New attraction celebrates harbour life
A new attraction has opened celebrating Europe’s largest seaport. The Rotterdam Port Experience, underneath Erasmus Bridge, allows guests to learn more about one of the world’s largest ports and its contribution to the Dutch city.
The €10 million attraction was commissioned by the Port of Rotterdam Authority from Kranendonk Experience Network, which created the original Heineken Experience in Amsterdam. The brief was to “bring the port back into the heart of the city” (Erasmus Bridge links the two) and create an entertaining attraction in the process. Project director Reinder Holtkamp says he was asked to break down some of the myths that surround the port, and perhaps inspire a few more people to take up a career there, but that he was given a “total free hand” in how to do it.
With an annual throughput of more than 400 million tonnes, Rotterdam is by far the largest freight/passenger seaport in Europe, and the gateway to more than 500 million consumers. Situated on the North Sea, it streches over 40km in length – making it larger than Rotterdam itself. This is highlighted perfectly at the Rotterdam Port Experience, where guests can walk over a giant aerial photograph in the lobby. They can also learn more about plans for Maasvlakte 2, a second port that will consolidate Rotterdam’s position as one of the world’s leading cargo terminals.
The biggest challenge for the team from Kranendonk was creating a sense of scale in a building that is much smaller than the car park next to it, or indeed Erasmus Bridge itself. The illusion begins when guests take an elevator ride, engineered by Lagotronics, to the top of the “Rotterdam’s tallest building,” a fictional 200-storey tower that exists purely for the purpose of storytelling. At the “top” they alight onto the Panorama Deck and take a trip around the perimeter in dark ride vehicles supplied by ETF. Looking down, passengers catch a glimpse of the city in miniature – but what they are actually seeing are reflections of model buildings directly below them.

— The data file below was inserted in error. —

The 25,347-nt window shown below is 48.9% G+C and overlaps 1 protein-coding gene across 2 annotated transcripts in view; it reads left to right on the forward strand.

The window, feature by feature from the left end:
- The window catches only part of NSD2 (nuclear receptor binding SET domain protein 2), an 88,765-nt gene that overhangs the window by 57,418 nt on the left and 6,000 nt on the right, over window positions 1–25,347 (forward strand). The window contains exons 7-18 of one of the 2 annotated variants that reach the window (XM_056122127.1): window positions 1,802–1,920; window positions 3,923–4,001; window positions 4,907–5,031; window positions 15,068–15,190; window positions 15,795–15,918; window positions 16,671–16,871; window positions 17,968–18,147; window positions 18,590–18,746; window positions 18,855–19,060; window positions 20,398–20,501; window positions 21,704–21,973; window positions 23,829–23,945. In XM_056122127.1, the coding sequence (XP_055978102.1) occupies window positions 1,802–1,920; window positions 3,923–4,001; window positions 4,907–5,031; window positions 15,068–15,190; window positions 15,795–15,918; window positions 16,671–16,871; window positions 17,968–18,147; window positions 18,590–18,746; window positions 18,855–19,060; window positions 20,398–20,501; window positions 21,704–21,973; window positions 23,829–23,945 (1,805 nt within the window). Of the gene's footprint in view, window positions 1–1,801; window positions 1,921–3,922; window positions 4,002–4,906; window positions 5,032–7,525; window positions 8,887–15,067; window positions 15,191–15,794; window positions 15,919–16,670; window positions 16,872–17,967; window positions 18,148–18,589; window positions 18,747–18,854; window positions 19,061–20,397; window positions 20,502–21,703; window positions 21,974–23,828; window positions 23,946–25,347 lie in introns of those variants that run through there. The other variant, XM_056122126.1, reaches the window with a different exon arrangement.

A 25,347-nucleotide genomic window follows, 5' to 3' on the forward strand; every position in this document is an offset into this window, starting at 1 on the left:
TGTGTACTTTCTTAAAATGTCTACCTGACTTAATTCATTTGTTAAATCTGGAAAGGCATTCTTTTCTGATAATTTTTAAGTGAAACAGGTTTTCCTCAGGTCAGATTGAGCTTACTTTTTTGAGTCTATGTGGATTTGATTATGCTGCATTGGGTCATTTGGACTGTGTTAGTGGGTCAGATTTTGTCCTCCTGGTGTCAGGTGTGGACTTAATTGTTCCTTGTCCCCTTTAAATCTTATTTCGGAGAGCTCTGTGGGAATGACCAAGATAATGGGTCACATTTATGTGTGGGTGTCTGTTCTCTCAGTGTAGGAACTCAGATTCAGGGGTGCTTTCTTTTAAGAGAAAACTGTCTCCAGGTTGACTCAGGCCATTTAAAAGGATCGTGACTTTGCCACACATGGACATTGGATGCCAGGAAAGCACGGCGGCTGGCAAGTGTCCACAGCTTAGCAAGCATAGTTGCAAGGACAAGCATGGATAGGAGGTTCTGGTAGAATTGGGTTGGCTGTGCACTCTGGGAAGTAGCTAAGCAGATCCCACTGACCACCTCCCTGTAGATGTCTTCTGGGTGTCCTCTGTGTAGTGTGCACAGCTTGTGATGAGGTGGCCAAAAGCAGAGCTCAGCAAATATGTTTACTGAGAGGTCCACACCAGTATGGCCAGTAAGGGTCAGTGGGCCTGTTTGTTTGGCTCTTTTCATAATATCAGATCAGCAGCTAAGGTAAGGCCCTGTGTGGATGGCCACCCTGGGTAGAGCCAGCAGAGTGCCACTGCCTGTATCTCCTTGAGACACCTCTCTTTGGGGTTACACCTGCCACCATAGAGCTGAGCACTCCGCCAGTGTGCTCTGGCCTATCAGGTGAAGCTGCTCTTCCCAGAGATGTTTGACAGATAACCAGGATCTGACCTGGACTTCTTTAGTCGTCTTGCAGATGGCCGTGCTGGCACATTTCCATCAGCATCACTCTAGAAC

More about the port, its history and the items that pass through it can be discovered on a collection of touch screen terminals, timelines and interactive games. Young guests, for example, can check the contents of various containers by scanning the barcodes on the outside, or go for a virtual bike ride through the habour and learn to steer a ship.
The highlight of the tour is the Harbor Ride (pictured below), a high speed simulator journey where the action is viewed on a high-resolution monitors in front of each two-seater capsule. Sixteen miniature lifeboats are used in total, as riders race across the water, shooting past container ships, under bridges and over the heads of cranes and workers. This Harbor Ride was easily the most expensive part of RPE to create, built to order by a team of five suppliers comprising E2M (design and engineering), West End (boat design and manufacturing), Design Electro Products (show control), Cruden (system integration) and Twain (ride film).
In total, over 70 Dutch firms were involved in creating the Port Experience, which opened on December 1 after a development period of just 12 months. While the attraction looks good, visitor numbers to date have been disappointing. The irony is that while Erasmus Bridge is a very visible Rotterdam landmark, it swamps everything in its shadow, meaning RPE is practically invisible to many passers-by. Kranendonk Experience Network hopes to work with the attraction’s owners to improve this.
Nevertheless, Holtkamp expects things to pick up once the tourist season arrives. He is confident the attraction can meet its annual attendance target of 200,000. The Spido ferry terminal next door, for example, attracts 400,000 visitors a year and the two already share ticketing facilities.